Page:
A divided Virginia Supreme Court affirmed the nation's first felony conviction for illegal spamming on Friday, ruling that Virginia's anti-spamming law does not violate free-speech rights.
Jeremy Jaynes of Raleigh, N.C., considered among the world's top 10 spammers in 2003, was convicted of massive distribution of junk e-mail and sentenced to nine years in prison.
Almost all 50 states have anti-spamming laws. In the 4-3 ruling, the court rejected Jaynes' claim that the state law violates both the First Amendment and the interstate commerce clause of the U.S. Constitution.
"This is a historic victory in the fight against online crime," state Attorney General Bob McDonnell said in a written statement. "Spam not only clogs e-mail inboxes and destroys productivity; it also defrauds citizens and threatens the online revolution that is so critical to Virginia's economic prosperity."
Justice Elizabeth Lacy wrote in a dissent that the law is "unconstitutionally overbroad on its face because it prohibits the anonymous transmission of all unsolicited bulk e-mail including those containing political, religious or other speech protected by the First Amendment to the United States Constitution."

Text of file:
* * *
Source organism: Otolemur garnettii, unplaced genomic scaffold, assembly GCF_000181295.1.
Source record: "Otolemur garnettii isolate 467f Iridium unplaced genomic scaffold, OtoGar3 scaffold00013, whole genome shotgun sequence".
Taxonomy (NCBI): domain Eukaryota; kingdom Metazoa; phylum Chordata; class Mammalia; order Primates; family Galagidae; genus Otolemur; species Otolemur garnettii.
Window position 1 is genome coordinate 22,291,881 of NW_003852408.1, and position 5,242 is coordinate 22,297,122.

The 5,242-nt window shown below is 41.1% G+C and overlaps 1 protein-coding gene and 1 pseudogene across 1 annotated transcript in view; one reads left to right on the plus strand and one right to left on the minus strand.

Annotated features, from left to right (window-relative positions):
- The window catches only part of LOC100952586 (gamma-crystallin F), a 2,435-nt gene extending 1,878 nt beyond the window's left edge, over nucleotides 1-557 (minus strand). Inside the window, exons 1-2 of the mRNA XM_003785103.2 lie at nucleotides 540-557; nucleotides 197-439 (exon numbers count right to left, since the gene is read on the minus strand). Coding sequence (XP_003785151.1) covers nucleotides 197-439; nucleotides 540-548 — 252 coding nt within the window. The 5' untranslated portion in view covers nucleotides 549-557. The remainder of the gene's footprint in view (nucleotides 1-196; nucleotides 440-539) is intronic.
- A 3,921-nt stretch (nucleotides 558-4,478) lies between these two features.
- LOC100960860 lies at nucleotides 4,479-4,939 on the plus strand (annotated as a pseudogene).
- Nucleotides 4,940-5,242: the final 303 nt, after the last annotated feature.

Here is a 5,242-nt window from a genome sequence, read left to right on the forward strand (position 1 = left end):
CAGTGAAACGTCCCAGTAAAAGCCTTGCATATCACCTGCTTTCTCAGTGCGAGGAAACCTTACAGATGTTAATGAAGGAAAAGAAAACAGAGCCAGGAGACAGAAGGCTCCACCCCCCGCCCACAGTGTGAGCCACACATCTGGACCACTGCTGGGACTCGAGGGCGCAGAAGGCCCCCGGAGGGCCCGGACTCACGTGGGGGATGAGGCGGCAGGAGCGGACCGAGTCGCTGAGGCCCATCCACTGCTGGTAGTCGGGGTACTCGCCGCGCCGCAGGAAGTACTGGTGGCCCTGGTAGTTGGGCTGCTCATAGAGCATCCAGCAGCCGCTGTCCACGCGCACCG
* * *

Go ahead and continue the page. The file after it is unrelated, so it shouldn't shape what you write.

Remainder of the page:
Jaynes allegedly used aliases and false Internet addresses to bombard Web users with junk e-mails peddling sham products and services. The court's majority said misleading commercial speech is not entitled to First Amendment protection.
"Unfortunately, the state that gave birth to the First Amendment has, with this ruling, diminished that freedom for all of us," Jaynes' lawyer, Thomas M. Wolf, said in a written statement. "As three justices pointed out in dissent, the majority's decision will have far reaching consequences. The statute criminalizes sending bulk anonymous e-mail, even for the purpose of petitioning the government or promoting religion."
Prosecutors presented evidence of 53,000 illegal e-mails Jaynes sent over three days in July 2003. But authorities believe he was responsible for spewing 10 million e-mails a day in an enterprise that grossed up to $750,000 per month.
Jaynes was charged in Virginia because the e-mails went through an AOL server in Loudoun County, where America Online is based.
The court rejected Jaynes' claim that Virginia's law violates the interstate commerce clause because it regulates activity outside Virginia. Justice Steven Agee wrote that "the effects of this statute on interstate commerce are incidental and do not impose an undue burden."